Intelligent Tutoring Technologies for Ill-Defined Problems and Ill-Defined Domains

(Deadline Extended April 20th 2010)

 

At the 10th International Conference on Intelligent Tutoring Systems (ITS 2010) in Pittsburgh.

 

Intelligent tutoring systems, and intelligent learning environments support learning in a variety of domains from basic math and physics to legal argument, and hypothesis generation. These latter domains are ill-defined referring to a broad range of cognitively complex skills and requiring solvers to structure or recharacterize them in order to solve problems or address open questions. Ill-defined domains are very challenging and have been relatively unexplored in the intelligent learning community. They usually require novel learning environments which use non-didactic methods, such as Socratic instruction, peer-supported exploration, simulation and/or exploratory learning methods, or informal learning techniques in collaborative settings

Ill-defined domains such as negotiation, intercultural competence, and argument are increasingly important in educational settings. As a result, interest in ill-defined domains has grown in recent years with many researchers seeking to develop systems that support both structured problem solving and open-ended recharacterization. Ill-defined problems and ill-defined domains however pose a number of challenges. These include:

  • Defining viable computational models for open-ended exploration coupled intertwined with appropriate meta-cognitive scaffolding;

  • Developing systems that may assess and respond to fully novel solutions relying on unanticipated background knowledge;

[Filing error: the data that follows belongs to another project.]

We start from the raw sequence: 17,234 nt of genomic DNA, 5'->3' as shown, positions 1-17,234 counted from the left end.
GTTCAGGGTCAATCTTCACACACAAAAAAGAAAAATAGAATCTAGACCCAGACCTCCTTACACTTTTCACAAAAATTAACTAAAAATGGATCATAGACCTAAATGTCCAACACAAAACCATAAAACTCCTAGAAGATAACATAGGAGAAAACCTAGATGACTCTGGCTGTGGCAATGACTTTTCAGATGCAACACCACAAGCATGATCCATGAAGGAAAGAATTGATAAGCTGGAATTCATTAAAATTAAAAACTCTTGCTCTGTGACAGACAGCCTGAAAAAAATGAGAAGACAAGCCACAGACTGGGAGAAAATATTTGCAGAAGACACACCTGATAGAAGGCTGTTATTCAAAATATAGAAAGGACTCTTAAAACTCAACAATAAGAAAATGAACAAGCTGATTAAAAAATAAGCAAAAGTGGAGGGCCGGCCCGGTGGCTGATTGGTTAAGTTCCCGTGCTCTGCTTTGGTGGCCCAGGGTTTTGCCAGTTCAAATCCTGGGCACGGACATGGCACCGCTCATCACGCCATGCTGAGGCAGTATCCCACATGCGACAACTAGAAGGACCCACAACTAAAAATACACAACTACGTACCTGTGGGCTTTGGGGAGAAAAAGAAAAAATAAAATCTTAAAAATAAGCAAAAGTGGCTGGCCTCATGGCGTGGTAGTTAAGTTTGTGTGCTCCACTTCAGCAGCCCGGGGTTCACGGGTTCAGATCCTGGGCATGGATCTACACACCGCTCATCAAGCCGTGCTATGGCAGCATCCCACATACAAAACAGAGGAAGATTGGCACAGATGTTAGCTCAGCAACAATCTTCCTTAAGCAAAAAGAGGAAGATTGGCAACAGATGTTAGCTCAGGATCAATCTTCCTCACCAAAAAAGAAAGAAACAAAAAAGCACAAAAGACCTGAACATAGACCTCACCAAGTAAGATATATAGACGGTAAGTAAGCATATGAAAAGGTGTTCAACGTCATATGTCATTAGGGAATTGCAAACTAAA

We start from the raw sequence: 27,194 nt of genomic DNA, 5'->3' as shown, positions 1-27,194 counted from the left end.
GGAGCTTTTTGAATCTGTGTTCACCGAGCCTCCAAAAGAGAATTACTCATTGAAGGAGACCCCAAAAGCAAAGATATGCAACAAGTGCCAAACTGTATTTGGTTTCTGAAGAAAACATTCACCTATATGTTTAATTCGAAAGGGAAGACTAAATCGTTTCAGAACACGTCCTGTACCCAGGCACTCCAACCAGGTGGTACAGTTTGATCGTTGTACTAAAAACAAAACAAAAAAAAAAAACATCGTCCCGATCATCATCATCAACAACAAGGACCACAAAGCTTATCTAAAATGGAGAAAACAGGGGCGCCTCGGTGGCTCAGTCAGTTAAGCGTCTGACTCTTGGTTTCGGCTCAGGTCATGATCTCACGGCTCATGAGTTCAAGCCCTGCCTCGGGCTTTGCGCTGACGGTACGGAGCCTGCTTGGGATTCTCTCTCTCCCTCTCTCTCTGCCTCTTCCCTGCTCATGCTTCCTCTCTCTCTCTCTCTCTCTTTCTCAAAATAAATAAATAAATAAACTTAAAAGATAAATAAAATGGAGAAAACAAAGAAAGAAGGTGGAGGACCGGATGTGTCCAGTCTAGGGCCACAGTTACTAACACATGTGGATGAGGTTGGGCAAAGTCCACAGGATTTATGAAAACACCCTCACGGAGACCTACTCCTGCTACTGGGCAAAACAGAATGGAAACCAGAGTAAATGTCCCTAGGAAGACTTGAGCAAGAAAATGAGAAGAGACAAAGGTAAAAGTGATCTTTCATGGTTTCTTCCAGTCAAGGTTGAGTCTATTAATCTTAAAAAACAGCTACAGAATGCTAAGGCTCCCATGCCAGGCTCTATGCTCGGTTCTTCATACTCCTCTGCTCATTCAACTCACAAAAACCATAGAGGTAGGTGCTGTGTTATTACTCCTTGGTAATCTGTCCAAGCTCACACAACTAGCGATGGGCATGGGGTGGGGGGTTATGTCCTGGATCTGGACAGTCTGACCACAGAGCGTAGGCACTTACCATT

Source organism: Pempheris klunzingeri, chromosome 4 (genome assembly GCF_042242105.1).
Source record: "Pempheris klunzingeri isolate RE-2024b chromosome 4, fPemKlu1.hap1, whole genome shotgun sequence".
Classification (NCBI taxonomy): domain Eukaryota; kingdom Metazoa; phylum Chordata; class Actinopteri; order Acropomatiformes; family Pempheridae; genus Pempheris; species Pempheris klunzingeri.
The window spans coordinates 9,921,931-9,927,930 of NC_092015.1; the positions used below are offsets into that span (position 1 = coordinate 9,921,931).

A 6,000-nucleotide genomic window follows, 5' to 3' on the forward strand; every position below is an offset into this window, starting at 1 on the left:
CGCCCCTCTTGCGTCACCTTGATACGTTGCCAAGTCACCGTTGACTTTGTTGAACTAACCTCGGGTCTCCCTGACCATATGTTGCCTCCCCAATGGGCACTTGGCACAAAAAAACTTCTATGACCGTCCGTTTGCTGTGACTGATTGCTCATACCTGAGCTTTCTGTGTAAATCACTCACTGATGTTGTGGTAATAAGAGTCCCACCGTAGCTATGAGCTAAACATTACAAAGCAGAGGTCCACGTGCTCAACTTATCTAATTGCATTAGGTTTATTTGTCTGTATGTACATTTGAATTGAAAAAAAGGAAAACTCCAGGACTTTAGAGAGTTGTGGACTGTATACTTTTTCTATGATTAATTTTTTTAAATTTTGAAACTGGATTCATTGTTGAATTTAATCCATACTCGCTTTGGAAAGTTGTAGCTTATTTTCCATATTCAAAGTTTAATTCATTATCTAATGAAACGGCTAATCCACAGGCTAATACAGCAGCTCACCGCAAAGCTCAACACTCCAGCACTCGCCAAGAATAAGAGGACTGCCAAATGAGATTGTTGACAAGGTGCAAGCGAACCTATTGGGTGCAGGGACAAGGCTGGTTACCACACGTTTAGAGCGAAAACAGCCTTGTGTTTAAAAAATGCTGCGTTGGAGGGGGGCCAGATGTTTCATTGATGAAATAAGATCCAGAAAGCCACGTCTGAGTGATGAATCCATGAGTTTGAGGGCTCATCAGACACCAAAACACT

• Constraining students to productive behavior in otherwise underspecified domains;

  • Effective provision of feedback when the problem-solving model is not definitive and the task at hand is ill-defined;

  • Structuring of learning experiences in the absence of a clear problem, strategy, and answer;

  • Developing user models that accommodate the uncertainty, dynamicity, and multiple perspectives of ill-defined domains;

  • Designing interfaces that can guide learners to productive interactions without artificially constraining their work.

These challenges must be faced in order to develop effective tutoring systems in these attractive, open, and important arenas. A stimulating series of workshops has been held at ITS 2006, AIED 2007, and ITS 2008. Each workshop brought together a range of researchers focusing on domains as diverse as database design and diagnostic imaging. The work they presented ranged from nascent system designs to robust systems with a solid user base. While the domains and problems addressed differed from system to system, many of the techniques were shared allowing for fruitful cross-pollination.

Due to the success of those workshops and the growing interest in extending intelligent tutoring systems and learning environments to address ill-defined domains we feel a workshop at ITS 2010 is warranted. This event will allow researchers from prior workshops to share their lessons learned while allowing new developers to explore the this dynamic area.